Lawmakers press Fed Chief Janet Yellen to punish Wells Fargo for fake accounts scandal
Outraged lawmakers pressed Federal Reserve Chairwoman Janet L. Yellen on Wednesday to punish Wells Fargo & Co. for creating as many as 2 millions fake accounts, but she declined to commit to any regulatory penalties.
“Two million phony accounts. Break them up!” Rep. Brad Sherman (D-Porter Ranch) told Yellen during her appearance before the House Financial Services Committee on the Fed’s regulatory responsibilities.
The hearing signaled that Wells Fargo Chief Executive John Stumpf will face another verbal assault Thursday when he testifies before the committee about the bank’s fake accounts and aggressive sales tactics in his second trip to Capitol Hill to address the scandal.
Stumpf faced sharp, bipartisan criticism in a Senate Banking Committee hearing last week, including a call from Sen. Elizabeth Warren (D-Mass.) that he resign and be criminally investigated.
The anger Wednesday from House members also could mean trouble for two federal regulators with direct oversight of Wells Fargo’s retail banking operations — the Consumer Financial Protection Bureau and the Office of the Comptroller of the Currency — when their officials face questions at an upcoming hearing about why they didn’t stop the problems sooner.
Sherman said Wells Fargo’s widespread improper sales tactics indicated the giant San Francisco-based bank was too big to manage. He asked Yellen whether she would “at least seriously consider breaking up Wells Fargo” using the Fed’s authority to downsize banks that pose a risk to the financial system.
“We will hold the largest [financial] organizations to exceptionally high standards of risk management, internal controls and consumer protection,” she said.
After Sherman said that the Fed hasn’t been able to do that with Wells Fargo, Yellen responded, “We believe it is possible, even though it is extremely challenging.”
When violations do occur, Yellen said that bank executives should face consequences.
Wells Fargo’s board took a step toward accountability Tuesday, announcing that Stumpf would forfeit about $45 million in compensation because of the improper activity that took place on his watch.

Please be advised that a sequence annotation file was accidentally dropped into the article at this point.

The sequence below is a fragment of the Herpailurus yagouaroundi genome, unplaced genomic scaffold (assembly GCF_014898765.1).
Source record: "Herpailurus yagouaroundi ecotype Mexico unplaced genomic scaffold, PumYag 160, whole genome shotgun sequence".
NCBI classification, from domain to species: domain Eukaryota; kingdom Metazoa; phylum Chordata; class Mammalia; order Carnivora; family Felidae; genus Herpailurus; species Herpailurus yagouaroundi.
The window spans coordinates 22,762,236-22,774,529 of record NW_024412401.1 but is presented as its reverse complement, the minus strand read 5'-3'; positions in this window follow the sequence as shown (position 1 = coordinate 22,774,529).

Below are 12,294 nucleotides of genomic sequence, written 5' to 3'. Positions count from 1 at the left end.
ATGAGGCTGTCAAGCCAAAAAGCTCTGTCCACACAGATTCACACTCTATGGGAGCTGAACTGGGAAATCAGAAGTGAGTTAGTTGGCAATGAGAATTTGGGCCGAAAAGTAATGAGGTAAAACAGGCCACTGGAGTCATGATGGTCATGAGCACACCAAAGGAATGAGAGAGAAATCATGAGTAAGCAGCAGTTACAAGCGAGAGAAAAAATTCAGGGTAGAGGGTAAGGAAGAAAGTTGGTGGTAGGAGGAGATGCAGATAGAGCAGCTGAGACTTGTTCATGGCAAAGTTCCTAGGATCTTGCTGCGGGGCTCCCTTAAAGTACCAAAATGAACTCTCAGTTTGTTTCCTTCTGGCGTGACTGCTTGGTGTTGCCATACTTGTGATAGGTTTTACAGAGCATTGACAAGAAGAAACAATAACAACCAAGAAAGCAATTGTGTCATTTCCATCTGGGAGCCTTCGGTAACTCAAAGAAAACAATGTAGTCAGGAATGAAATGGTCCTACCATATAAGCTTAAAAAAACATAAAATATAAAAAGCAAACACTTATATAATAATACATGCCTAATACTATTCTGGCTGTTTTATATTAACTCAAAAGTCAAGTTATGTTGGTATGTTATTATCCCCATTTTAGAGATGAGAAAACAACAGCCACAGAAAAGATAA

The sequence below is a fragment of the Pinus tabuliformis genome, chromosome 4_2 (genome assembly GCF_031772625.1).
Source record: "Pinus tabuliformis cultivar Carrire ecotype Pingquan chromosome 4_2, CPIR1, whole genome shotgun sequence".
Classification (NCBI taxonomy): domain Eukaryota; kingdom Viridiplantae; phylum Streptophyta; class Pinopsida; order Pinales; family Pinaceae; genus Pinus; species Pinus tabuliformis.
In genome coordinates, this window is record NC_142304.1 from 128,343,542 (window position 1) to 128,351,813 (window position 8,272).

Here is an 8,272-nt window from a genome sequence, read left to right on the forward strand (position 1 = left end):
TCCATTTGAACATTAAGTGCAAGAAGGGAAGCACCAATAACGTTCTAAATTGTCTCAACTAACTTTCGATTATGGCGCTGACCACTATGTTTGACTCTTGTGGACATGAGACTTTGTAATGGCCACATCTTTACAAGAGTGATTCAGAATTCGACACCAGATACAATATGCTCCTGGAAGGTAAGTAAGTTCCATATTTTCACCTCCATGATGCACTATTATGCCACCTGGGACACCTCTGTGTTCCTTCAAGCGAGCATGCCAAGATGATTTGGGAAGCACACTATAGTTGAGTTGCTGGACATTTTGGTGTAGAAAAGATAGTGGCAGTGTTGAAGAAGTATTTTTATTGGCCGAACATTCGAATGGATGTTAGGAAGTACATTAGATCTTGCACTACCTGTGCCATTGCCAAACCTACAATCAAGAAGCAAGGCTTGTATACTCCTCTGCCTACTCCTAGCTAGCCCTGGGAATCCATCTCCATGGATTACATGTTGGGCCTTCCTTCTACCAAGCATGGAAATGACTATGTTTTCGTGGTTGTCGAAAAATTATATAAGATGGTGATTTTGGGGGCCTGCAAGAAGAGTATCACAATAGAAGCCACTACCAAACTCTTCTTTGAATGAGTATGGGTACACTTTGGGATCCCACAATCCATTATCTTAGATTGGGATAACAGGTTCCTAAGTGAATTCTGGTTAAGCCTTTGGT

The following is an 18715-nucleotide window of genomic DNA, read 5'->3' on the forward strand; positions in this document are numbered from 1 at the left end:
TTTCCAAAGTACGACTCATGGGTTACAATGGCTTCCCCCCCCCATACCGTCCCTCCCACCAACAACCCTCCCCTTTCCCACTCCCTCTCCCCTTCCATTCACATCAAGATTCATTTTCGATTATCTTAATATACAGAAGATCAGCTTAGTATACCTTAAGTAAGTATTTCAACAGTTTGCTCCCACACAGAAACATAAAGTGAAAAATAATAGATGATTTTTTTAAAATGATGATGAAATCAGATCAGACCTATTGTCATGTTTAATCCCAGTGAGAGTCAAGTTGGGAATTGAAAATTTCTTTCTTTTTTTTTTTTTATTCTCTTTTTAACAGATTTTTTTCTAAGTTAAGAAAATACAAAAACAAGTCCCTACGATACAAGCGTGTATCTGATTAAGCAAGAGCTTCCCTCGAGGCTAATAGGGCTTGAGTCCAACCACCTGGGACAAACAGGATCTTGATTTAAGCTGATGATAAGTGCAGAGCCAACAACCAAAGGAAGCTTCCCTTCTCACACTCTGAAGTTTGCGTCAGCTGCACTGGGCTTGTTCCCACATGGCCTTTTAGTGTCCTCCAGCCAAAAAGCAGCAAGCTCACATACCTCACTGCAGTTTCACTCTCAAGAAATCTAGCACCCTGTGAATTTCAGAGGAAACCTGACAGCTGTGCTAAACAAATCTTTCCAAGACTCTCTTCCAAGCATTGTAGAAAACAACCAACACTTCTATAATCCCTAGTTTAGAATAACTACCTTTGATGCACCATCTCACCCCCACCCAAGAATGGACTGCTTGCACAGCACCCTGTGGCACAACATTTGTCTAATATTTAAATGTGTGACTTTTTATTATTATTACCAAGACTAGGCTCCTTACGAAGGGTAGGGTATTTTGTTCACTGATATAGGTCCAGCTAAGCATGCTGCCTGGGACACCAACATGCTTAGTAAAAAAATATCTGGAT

Carrie Tolstedt, the executive in charge of the division where much of the activity took place, will lose about $19 million worth of stock as well.
This month, Wells Fargo agreed to pay $185 million to settle investigations by the Consumer Financial Protection Bureau, the Office of the Comptroller of the Currency and Los Angeles City Atty. Mike Feuer into an aggressive sales culture that pushed bank employees to open as many as 2 million accounts that customers didn’t authorize.
The bank has fired 5,300 employees since 2011, but Rep. Keith Ellison (D-Minn.) said senior executives needed to pay a price for the sales culture they created.
“How can line-level workers be held accountable to the degree they clearly have been and yet nobody in mid-level or upper-level management seems to be taking responsibility for it,” he said. “I mean, they haven’t lost their jobs.”
Rep. Stephen Lynch (D-Mass.) criticized the settlement because the bank did not admit any wrongdoing.
“If it didn’t happen here, how we can even imagine ever that a bank might be required to take responsibility?” Lynch said. “It blows my mind that they’re getting away with this and they’re paying a little slap-on-the-wrist fine.”
The Fed supervises the parent holding company of Wells Fargo and the largest U.S. banks. Last week, Yellen said the Fed would look into the procedures at those banks to make sure they were complying with consumer protection laws and other regulations.
Yellen recommitted to that review on Wednesday.
“We are undertaking a look comprehensively, not only in the consumer area but in compliance generally, because there has been a very disturbing pattern of violations,” she said. Among the areas where those have occurred are mortgages and foreign exchange trading, Yellen said.
Yellen also said she’s hopeful the Fed and other financial regulators soon would finish new rules for incentive-based compensation that would try to reduce risk-taking, such as requiring large banks to defer at least half of the bonus payments to executives for four years.
Rep. Michael Capuano (D-Mass.) said Wells Fargo has faced 16 enforcement actions over the past five years, including an $85-million fine from the Fed in 2011 for mortgage lending abuses.
That fine was “laughable” to a bank the size of Wells Fargo, he said.
“Don’t you think it’s time the Fed does something?” in light of the recent scandal, Capuano asked. “How long does this stuff go on before you get outraged and take action?”
Rep. Maxine Waters (D-Los Angeles) said “the enormous failure of risk management at Wells Fargo” could pose a threat to the financial system.
“Fraudulent retail banking practices may not, in and of themselves, pose systemic risk, but they surely indicate mismanagement that could be catastrophic in riskier and more complex divisions of a bank holding company,” Waters said. “Supervisors and law enforcement must continue to hold both institutions and individuals accountable.”
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12:50 p.m.: This article was updated with additional details.
11:05 a.m.: This article was updated with comments from the hearing from Federal Reserve Chairwoman Janet L. Yellen and Rep. Keith Ellison (D-Minn.), as well as additional background.
This article originally was published at 9:25 a.m.
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